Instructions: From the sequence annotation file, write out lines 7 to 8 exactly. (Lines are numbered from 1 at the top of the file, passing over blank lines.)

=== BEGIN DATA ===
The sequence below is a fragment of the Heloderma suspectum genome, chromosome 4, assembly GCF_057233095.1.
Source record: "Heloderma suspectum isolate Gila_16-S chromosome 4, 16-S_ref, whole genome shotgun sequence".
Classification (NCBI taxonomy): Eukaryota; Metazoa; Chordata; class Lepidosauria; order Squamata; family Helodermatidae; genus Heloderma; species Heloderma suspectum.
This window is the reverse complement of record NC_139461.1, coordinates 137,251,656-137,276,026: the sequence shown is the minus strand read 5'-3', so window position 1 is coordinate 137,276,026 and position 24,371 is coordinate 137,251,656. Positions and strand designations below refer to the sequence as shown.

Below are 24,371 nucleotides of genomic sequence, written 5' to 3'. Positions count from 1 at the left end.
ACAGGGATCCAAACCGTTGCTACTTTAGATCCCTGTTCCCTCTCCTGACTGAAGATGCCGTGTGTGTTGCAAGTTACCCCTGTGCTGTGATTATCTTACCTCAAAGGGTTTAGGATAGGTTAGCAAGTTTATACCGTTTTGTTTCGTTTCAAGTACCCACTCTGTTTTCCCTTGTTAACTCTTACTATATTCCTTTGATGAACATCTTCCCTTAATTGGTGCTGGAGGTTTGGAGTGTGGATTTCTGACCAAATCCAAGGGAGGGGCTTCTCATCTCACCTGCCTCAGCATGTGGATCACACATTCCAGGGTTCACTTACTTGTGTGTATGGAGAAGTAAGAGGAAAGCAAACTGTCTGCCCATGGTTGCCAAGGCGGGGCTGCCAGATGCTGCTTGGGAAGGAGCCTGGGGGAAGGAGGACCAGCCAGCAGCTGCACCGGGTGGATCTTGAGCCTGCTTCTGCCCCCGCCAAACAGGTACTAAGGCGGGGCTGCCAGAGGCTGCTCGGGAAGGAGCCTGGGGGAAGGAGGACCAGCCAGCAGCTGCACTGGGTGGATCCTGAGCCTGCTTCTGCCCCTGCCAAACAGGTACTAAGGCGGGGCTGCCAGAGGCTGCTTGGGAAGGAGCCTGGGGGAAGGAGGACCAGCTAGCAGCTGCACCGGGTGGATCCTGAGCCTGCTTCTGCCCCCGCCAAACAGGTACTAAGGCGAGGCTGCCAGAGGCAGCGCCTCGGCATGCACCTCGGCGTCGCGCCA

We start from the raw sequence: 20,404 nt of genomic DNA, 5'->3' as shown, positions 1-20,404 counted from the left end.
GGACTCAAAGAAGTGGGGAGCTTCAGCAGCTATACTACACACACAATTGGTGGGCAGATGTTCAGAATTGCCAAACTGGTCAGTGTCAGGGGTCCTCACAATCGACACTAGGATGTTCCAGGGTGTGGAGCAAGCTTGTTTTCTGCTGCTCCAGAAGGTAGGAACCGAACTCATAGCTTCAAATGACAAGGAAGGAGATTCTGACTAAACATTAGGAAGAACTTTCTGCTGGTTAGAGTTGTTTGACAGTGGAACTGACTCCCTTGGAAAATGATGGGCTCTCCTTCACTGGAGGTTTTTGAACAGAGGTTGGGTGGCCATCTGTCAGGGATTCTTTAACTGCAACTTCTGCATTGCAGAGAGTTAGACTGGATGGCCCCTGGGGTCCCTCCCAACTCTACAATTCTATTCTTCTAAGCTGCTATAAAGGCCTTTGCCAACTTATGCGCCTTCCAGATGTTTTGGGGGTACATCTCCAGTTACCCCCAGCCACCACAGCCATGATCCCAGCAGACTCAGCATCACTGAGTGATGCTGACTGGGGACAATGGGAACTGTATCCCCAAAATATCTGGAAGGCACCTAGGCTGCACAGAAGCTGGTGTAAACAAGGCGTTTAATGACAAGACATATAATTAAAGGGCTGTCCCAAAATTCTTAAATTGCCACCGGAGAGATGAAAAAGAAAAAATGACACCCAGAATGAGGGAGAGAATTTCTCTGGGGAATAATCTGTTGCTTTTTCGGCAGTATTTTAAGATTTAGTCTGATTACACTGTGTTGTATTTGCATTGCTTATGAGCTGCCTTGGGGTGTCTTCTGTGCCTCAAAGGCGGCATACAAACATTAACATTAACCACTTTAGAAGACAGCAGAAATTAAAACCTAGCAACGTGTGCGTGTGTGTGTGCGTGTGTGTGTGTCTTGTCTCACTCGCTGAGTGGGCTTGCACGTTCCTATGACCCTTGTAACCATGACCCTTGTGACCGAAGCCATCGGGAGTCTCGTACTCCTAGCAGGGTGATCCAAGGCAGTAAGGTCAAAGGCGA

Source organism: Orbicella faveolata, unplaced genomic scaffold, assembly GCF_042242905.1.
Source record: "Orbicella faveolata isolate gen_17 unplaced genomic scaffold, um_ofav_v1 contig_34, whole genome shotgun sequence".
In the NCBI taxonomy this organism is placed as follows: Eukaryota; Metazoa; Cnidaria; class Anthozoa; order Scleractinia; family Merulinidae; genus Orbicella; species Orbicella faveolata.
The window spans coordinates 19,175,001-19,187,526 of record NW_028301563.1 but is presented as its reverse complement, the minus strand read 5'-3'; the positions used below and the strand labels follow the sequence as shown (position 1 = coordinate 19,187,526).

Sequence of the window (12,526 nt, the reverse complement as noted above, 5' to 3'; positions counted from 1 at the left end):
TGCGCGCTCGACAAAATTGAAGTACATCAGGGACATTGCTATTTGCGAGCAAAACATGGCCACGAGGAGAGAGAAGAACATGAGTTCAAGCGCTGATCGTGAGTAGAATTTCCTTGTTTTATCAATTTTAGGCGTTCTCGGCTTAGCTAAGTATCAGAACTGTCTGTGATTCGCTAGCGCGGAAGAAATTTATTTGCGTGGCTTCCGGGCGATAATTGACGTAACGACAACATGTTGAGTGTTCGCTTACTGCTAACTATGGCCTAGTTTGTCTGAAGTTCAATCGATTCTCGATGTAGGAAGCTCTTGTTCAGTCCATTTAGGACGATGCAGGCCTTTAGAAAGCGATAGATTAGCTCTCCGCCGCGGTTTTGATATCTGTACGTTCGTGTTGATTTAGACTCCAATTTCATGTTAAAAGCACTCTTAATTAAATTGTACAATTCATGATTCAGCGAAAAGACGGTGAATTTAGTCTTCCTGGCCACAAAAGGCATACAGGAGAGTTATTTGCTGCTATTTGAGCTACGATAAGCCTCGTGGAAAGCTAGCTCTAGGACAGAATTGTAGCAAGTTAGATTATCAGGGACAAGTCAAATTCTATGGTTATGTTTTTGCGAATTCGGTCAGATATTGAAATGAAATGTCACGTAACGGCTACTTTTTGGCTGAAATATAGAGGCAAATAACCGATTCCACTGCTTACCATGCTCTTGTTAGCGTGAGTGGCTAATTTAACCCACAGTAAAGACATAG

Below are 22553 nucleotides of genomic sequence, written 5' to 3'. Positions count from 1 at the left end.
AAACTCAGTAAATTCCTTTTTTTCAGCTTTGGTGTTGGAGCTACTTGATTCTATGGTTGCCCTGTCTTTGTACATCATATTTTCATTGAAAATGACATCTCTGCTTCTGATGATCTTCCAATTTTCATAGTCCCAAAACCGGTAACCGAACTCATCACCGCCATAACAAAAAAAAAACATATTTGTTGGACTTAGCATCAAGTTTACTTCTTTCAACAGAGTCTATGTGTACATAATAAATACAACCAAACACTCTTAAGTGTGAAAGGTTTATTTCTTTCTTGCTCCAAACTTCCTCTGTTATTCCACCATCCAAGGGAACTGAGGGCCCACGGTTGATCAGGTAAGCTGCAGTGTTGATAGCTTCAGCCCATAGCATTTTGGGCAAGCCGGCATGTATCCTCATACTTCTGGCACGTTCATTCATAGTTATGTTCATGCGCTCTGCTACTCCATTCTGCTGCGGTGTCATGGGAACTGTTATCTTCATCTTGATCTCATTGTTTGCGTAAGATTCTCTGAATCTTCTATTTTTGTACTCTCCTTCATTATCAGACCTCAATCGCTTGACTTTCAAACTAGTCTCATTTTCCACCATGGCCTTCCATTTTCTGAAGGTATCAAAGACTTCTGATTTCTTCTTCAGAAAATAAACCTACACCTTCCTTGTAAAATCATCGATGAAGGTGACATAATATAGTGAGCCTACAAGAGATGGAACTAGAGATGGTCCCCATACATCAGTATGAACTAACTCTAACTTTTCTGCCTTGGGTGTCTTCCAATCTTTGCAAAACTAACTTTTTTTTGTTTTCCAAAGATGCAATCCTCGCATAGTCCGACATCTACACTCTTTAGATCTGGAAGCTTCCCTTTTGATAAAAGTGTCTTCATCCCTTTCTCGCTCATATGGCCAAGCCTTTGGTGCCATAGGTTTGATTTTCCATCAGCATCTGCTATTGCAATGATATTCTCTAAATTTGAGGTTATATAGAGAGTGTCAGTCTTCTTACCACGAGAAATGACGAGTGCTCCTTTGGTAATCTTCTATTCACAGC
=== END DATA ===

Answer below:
We start from the raw sequence: 20,404 nt of genomic DNA, 5'->3' as shown, positions 1-20,404 counted from the left end.
GGACTCAAAGAAGTGGGGAGCTTCAGCAGCTATACTACACACACAATTGGTGGGCAGATGTTCAGAATTGCCAAACTGGTCAGTGTCAGGGGTCCTCACAATCGACACTAGGATGTTCCAGGGTGTGGAGCAAGCTTGTTTTCTGCTGCTCCAGAAGGTAGGAACCGAACTCATAGCTTCAAATGACAAGGAAGGAGATTCTGACTAAACATTAGGAAGAACTTTCTGCTGGTTAGAGTTGTTTGACAGTGGAACTGACTCCCTTGGAAAATGATGGGCTCTCCTTCACTGGAGGTTTTTGAACAGAGGTTGGGTGGCCATCTGTCAGGGATTCTTTAACTGCAACTTCTGCATTGCAGAGAGTTAGACTGGATGGCCCCTGGGGTCCCTCCCAACTCTACAATTCTATTCTTCTAAGCTGCTATAAAGGCCTTTGCCAACTTATGCGCCTTCCAGATGTTTTGGGGGTACATCTCCAGTTACCCCCAGCCACCACAGCCATGATCCCAGCAGACTCAGCATCACTGAGTGATGCTGACTGGGGACAATGGGAACTGTATCCCCAAAATATCTGGAAGGCACCTAGGCTGCACAGAAGCTGGTGTAAACAAGGCGTTTAATGACAAGACATATAATTAAAGGGCTGTCCCAAAATTCTTAAATTGCCACCGGAGAGATGAAAAAGAAAAAATGACACCCAGAATGAGGGAGAGAATTTCTCTGGGGAATAATCTGTTGCTTTTTCGGCAGTATTTTAAGATTTAGTCTGATTACACTGTGTTGTATTTGCATTGCTTATGAGCTGCCTTGGGGTGTCTTCTGTGCCTCAAAGGCGGCATACAAACATTAACATTAACCACTTTAGAAGACAGCAGAAATTAAAACCTAGCAACGTGTGCGTGTGTGTGTGCGTGTGTGTGTGTCTTGTCTCACTCGCTGAGTGGGCTTGCACGTTCCTATGACCCTTGTAACCATGACCCTTGTGACCGAAGCCATCGGGAGTCTCGTACTCCTAGCAGGGTGATCCAAGGCAGTAAGGTCAAAGGCGA